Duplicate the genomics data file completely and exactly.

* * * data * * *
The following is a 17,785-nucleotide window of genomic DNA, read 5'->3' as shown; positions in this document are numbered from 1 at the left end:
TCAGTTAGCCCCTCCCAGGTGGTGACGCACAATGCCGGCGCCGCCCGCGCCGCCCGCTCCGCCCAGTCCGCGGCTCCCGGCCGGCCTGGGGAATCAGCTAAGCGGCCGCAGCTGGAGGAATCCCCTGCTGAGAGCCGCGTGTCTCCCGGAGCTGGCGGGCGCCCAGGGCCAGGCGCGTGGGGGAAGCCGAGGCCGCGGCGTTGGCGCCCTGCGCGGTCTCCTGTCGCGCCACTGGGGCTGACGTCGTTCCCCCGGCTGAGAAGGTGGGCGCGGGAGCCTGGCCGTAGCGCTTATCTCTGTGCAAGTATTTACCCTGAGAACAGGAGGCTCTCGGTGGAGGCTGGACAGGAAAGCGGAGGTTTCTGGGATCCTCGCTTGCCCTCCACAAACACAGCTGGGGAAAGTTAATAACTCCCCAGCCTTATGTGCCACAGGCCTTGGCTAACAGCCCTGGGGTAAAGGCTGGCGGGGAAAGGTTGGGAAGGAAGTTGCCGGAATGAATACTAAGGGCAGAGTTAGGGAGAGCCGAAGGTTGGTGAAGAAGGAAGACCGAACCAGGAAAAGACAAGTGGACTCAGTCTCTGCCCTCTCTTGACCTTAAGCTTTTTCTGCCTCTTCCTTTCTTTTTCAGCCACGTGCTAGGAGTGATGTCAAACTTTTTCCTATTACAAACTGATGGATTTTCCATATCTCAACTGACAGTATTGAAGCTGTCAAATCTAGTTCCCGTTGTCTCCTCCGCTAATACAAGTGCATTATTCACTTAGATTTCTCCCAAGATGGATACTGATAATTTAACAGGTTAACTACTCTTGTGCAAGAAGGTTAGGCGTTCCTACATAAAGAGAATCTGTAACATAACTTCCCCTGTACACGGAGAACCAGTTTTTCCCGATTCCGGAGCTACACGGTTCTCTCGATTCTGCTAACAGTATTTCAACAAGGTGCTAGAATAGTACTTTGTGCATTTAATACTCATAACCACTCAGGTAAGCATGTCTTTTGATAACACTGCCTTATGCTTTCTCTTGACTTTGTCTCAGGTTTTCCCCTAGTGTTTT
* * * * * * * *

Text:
The following is a 17,785-nucleotide window of genomic DNA, read 5'->3' as shown; positions in this document are numbered from 1 at the left end:
TCAGTTAGCCCCTCCCAGGTGGTGACGCACAATGCCGGCGCCGCCCGCGCCGCCCGCTCCGCCCAGTCCGCGGCTCCCGGCCGGCCTGGGGAATCAGCTAAGCGGCCGCAGCTGGAGGAATCCCCTGCTGAGAGCCGCGTGTCTCCCGGAGCTGGCGGGCGCCCAGGGCCAGGCGCGTGGGGGAAGCCGAGGCCGCGGCGTTGGCGCCCTGCGCGGTCTCCTGTCGCGCCACTGGGGCTGACGTCGTTCCCCCGGCTGAGAAGGTGGGCGCGGGAGCCTGGCCGTAGCGCTTATCTCTGTGCAAGTATTTACCCTGAGAACAGGAGGCTCTCGGTGGAGGCTGGACAGGAAAGCGGAGGTTTCTGGGATCCTCGCTTGCCCTCCACAAACACAGCTGGGGAAAGTTAATAACTCCCCAGCCTTATGTGCCACAGGCCTTGGCTAACAGCCCTGGGGTAAAGGCTGGCGGGGAAAGGTTGGGAAGGAAGTTGCCGGAATGAATACTAAGGGCAGAGTTAGGGAGAGCCGAAGGTTGGTGAAGAAGGAAGACCGAACCAGGAAAAGACAAGTGGACTCAGTCTCTGCCCTCTCTTGACCTTAAGCTTTTTCTGCCTCTTCCTTTCTTTTTCAGCCACGTGCTAGGAGTGATGTCAAACTTTTTCCTATTACAAACTGATGGATTTTCCATATCTCAACTGACAGTATTGAAGCTGTCAAATCTAGTTCCCGTTGTCTCCTCCGCTAATACAAGTGCATTATTCACTTAGATTTCTCCCAAGATGGATACTGATAATTTAACAGGTTAACTACTCTTGTGCAAGAAGGTTAGGCGTTCCTACATAAAGAGAATCTGTAACATAACTTCCCCTGTACACGGAGAACCAGTTTTTCCCGATTCCGGAGCTACACGGTTCTCTCGATTCTGCTAACAGTATTTCAACAAGGTGCTAGAATAGTACTTTGTGCATTTAATACTCATAACCACTCAGGTAAGCATGTCTTTTGATAACACTGCCTTATGCTTTCTCTTGACTTTGTCTCAGGTTTTCCCCTAGTGTTTT